In my induction talks this week, I’ve been talking a lot about the elite “Future Leader” or “Graduate Programmes” which you will all see advertised on campus, at the recruitment fairs, in glossy graduate & employer directories. These are fantastic programmes, designed to set you on a path hopefully leading to senior management, with companies which your friends and family will all have heard of.
They are only a fraction of the graduate level jobs out there – most of you will go into other jobs, often with similar potential, but without the “big name” branding behind them or pre-packaged training programmes.
Should I be looking at “Graduate Programmes” at all?
If you have significant relevant work experience after your first degree (more than 2 years), you’re probably looking at experienced hire jobs, not these training programmes. You’d quickly get bored, and some programmes won’t consider you if you’ve worked for more than 2 years after your degree.
However, if you’ve got only 1 or 2 years experience, they’re worth considering. It seems that for quite a number of entrants to these schemes, a “big name” graduate programme is a second job after graduating.
For anyone who has less work experience, they could be just what you’re after – but check out “what do these big name programmes look for?”(below), to make a realistic assessment of your chances.
How many “Graduate Programmes” are there?
It’s really hard to estimate how many of these graduate programme vacancies there are, but here’s an example.
The High Flyers organisation survey the employers in the Times Top 100 Graduate Employer directory each year, to find out how many people these employers think they will recruit, and how many they actually recruit at the end of the year. These are many of the “big name” employers with graduate programmes.
By the end of 2009, their survey indicated that the “big name” employers who had answered the survey had recruited just over 13,500 graduates.
Not all employers answer the survey of course, but it’s a well established survey providing useful information to employers who take part. If you guess at a 50% return rate and round it up, you’re in the region of 30,000 places on graduate programmes for the biggest names in graduate recruitment.
And how many graduates are there?
For the same year, there were over 280,000 new full-time postgraduates, or graduates who got a 2:1 or a 1st, the kind of qualification which is generally essential to get on a “big name” programme.
So, it’s bar work or retail for me then?
Don’t panic yet. In the same year, we know that at least 80,000 UK undergraduates went into “graduate level jobs” (that’s from an annual survey of UK-based new graduates). That’s far more graduate level work out there than the “big names” recruited.
On top of that, not all new UK graduates answered this survey (too busy working in their high-powered graduate jobs?), plus there are all the new postgraduates and international graduates who aren’t included in these survey results, many of whom also went into “graduate level jobs”.
You can see that most graduates and postgraduates in good graduate jobs are not on these “big name” schemes.
So I might get a good job after all?
Yes! Just cast your net wider, consider employers you’ve never heard of, including up and coming “small and medium enterprises” (SMEs). You’ll still need to make excellent targeted applications (as close as possible to what the “big names” are looking for – see below) but there will be less competition.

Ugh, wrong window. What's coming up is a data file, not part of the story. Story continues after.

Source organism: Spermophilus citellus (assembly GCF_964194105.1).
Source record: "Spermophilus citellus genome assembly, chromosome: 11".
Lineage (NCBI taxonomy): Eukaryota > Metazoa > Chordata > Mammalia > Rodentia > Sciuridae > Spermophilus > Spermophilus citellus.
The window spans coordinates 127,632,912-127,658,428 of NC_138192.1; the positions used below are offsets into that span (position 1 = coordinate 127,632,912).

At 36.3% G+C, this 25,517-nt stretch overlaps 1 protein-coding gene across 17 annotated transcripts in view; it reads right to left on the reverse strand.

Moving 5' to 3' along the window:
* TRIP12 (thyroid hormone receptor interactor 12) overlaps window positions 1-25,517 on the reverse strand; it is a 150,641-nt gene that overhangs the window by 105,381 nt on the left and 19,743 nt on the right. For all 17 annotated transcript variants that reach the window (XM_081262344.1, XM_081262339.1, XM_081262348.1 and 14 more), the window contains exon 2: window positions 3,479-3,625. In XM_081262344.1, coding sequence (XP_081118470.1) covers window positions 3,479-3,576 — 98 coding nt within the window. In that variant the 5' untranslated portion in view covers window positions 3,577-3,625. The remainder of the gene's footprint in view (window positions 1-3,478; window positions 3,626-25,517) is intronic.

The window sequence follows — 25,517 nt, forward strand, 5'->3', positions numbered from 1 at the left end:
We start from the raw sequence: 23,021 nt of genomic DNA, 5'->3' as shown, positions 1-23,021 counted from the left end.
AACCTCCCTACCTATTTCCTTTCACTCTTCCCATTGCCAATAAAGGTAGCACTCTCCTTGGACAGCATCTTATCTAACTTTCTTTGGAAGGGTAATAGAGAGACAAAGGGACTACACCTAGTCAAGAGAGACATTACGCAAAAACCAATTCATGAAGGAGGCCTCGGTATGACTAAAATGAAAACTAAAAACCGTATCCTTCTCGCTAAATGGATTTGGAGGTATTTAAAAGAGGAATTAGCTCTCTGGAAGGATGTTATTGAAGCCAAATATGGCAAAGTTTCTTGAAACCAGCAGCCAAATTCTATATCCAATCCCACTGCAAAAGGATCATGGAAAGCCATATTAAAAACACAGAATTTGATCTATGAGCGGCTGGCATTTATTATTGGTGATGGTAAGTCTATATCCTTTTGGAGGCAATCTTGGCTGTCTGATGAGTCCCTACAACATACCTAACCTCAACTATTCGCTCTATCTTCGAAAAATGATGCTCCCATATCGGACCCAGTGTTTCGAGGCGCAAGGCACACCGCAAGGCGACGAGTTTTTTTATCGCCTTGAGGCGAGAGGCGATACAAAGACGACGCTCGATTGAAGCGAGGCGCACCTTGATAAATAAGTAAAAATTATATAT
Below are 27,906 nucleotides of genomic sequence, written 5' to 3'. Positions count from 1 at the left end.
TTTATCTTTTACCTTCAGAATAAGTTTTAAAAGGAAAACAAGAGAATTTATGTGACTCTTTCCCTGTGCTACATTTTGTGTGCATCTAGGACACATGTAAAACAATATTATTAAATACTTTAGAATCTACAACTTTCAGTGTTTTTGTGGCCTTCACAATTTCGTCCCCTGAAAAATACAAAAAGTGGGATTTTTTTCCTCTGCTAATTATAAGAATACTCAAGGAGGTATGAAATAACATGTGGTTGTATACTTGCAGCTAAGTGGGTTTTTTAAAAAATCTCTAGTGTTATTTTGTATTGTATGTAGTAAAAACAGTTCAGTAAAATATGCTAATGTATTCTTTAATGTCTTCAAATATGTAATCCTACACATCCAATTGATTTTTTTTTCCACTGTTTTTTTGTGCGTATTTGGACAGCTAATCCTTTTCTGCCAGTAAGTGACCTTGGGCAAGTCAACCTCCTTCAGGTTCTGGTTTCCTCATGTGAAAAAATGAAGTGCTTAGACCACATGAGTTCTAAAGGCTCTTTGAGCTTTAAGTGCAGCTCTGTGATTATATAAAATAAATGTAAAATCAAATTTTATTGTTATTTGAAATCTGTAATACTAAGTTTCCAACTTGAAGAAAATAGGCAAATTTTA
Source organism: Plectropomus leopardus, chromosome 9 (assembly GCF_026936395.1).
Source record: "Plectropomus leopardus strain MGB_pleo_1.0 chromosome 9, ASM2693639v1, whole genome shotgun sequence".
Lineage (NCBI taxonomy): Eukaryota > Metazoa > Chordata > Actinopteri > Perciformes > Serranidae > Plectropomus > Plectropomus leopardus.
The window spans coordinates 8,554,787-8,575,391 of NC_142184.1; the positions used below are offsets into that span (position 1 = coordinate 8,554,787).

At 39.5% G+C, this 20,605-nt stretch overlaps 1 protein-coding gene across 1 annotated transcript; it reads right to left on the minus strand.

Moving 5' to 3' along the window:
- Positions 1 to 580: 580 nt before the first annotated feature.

If I’m an international student, will I be considered for a “big name” scheme?
You need to check each scheme for eligibility if you are an international postgrad. Some schemes welcome international applicants, others don’t. There’s no point in wasting your time on an application which will never be considered.
None of us know the impact that the new work visa scheme will have after April 2012, but you’d be foolish not to also have a Plan B for finding work in your home country.
And what do these “big name” programmes look for?
- Some sort of work experience. For some sectors such as investment banking and law, you probably do need relevant placements/internships before you apply for their graduate programmes; for other sectors, if you write well about other work experience, you’ll get considered. It’s what you learnt about work and yourself that counts, not generally the tasks you undertook.
- Excellent academic results, including at A level (or whichever qualifications you needed to get into an undergraduate degree). If you had mitigating circumstances (not just “poor teachers” or “lack of motivation”), do let them know as they may be taken into account.
- Good examples of activities outside your degree. Everyone else has done a degree, so to stand out, you need to talk about what else you’ve done (and things you did at school or college are well past their sell-by date – employers often specify that it has to be in the last 2 or 3 years).
- Perfect English on your application – you might get away with an occasional typo, but more than one and you’re likely to get filtered out at the first stage.
- A targeted application – it’s far more effective to make 10 applications targeted at specific employers, than to bang out 100 “general” applications. That’s often the reason behind those tales you read of graduates who haven’t had an interview, in spite of sending hundreds of applications.
If that’s you, do go for it! Someone is going to get that job – why should you make it easier for someone else by not applying?